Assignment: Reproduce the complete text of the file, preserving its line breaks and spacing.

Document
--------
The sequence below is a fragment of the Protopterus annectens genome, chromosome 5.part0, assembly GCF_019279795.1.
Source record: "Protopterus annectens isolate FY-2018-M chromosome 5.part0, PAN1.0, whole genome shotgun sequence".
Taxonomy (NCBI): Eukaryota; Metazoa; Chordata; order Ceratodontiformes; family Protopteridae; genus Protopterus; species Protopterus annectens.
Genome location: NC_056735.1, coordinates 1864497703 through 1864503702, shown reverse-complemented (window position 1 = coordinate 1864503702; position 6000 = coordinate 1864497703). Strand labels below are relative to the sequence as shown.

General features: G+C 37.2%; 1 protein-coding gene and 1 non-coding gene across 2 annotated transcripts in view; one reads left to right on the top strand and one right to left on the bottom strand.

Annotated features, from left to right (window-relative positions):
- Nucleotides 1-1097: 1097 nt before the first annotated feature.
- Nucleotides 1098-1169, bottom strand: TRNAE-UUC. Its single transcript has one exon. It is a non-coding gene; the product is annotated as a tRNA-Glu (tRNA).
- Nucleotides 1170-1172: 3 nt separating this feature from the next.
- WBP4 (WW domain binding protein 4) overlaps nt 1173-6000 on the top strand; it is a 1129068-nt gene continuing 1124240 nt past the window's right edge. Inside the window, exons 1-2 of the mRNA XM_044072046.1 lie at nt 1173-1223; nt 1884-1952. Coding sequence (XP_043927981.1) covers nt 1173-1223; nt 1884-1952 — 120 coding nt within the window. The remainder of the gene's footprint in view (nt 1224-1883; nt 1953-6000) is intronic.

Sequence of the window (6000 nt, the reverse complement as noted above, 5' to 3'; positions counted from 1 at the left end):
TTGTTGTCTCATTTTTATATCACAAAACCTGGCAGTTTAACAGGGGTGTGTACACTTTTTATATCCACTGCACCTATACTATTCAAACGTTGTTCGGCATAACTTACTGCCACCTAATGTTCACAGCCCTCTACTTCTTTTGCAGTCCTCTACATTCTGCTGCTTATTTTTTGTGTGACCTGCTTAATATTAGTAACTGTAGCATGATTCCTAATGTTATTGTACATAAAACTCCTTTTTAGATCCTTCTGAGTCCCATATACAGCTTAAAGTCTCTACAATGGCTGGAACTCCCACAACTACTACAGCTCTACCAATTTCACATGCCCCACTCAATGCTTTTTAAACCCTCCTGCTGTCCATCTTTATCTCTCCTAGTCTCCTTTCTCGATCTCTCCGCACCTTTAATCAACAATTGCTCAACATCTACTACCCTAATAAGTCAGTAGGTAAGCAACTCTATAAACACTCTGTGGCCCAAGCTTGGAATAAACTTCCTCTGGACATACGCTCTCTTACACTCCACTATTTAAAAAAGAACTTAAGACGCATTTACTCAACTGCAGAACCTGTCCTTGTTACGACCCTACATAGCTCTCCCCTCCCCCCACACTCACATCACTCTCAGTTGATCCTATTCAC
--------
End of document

The sequence below is a fragment of the Protopterus annectens genome, chromosome 5.part0, assembly GCF_019279795.1.
Source record: "Protopterus annectens isolate FY-2018-M chromosome 5.part0, PAN1.0, whole genome shotgun sequence".
Taxonomy (NCBI): Eukaryota; Metazoa; Chordata; order Ceratodontiformes; family Protopteridae; genus Protopterus; species Protopterus annectens.
Genome location: NC_056735.1, coordinates 1864497703 through 1864503702, shown reverse-complemented (window position 1 = coordinate 1864503702; position 6000 = coordinate 1864497703). Strand labels below are relative to the sequence as shown.

General features: G+C 37.2%; 1 protein-coding gene and 1 non-coding gene across 2 annotated transcripts in view; one reads left to right on the top strand and one right to left on the bottom strand.

Annotated features, from left to right (window-relative positions):
- Nucleotides 1-1097: 1097 nt before the first annotated feature.
- Nucleotides 1098-1169, bottom strand: TRNAE-UUC. Its single transcript has one exon. It is a non-coding gene; the product is annotated as a tRNA-Glu (tRNA).
- Nucleotides 1170-1172: 3 nt separating this feature from the next.
- WBP4 (WW domain binding protein 4) overlaps nt 1173-6000 on the top strand; it is a 1129068-nt gene continuing 1124240 nt past the window's right edge. Inside the window, exons 1-2 of the mRNA XM_044072046.1 lie at nt 1173-1223; nt 1884-1952. Coding sequence (XP_043927981.1) covers nt 1173-1223; nt 1884-1952 — 120 coding nt within the window. The remainder of the gene's footprint in view (nt 1224-1883; nt 1953-6000) is intronic.

Sequence of the window (6000 nt, the reverse complement as noted above, 5' to 3'; positions counted from 1 at the left end):
TTGTTGTCTCATTTTTATATCACAAAACCTGGCAGTTTAACAGGGGTGTGTACACTTTTTATATCCACTGCACCTATACTATTCAAACGTTGTTCGGCATAACTTACTGCCACCTAATGTTCACAGCCCTCTACTTCTTTTGCAGTCCTCTACATTCTGCTGCTTATTTTTTGTGTGACCTGCTTAATATTAGTAACTGTAGCATGATTCCTAATGTTATTGTACATAAAACTCCTTTTTAGATCCTTCTGAGTCCCATATACAGCTTAAAGTCTCTACAATGGCTGGAACTCCCACAACTACTACAGCTCTACCAATTTCACATGCCCCACTCAATGCTTTTTAAACCCTCCTGCTGTCCATCTTTATCTCTCCTAGTCTCCTTTCTCGATCTCTCCGCACCTTTAATCAACAATTGCTCAACATCTACTACCCTAATAAGTCAGTAGGTAAGCAACTCTATAAACACTCTGTGGCCCAAGCTTGGAATAAACTTCCTCTGGACATACGCTCTCTTACACTCCACTATTTAAAAAAGAACTTAAGACGCATTTACTCAACTGCAGAACCTGTCCTTGTTACGACCCTACATAGCTCTCCCCTCCCCCCACACTCACATCACTCTCAGTTGATCCTATTCAC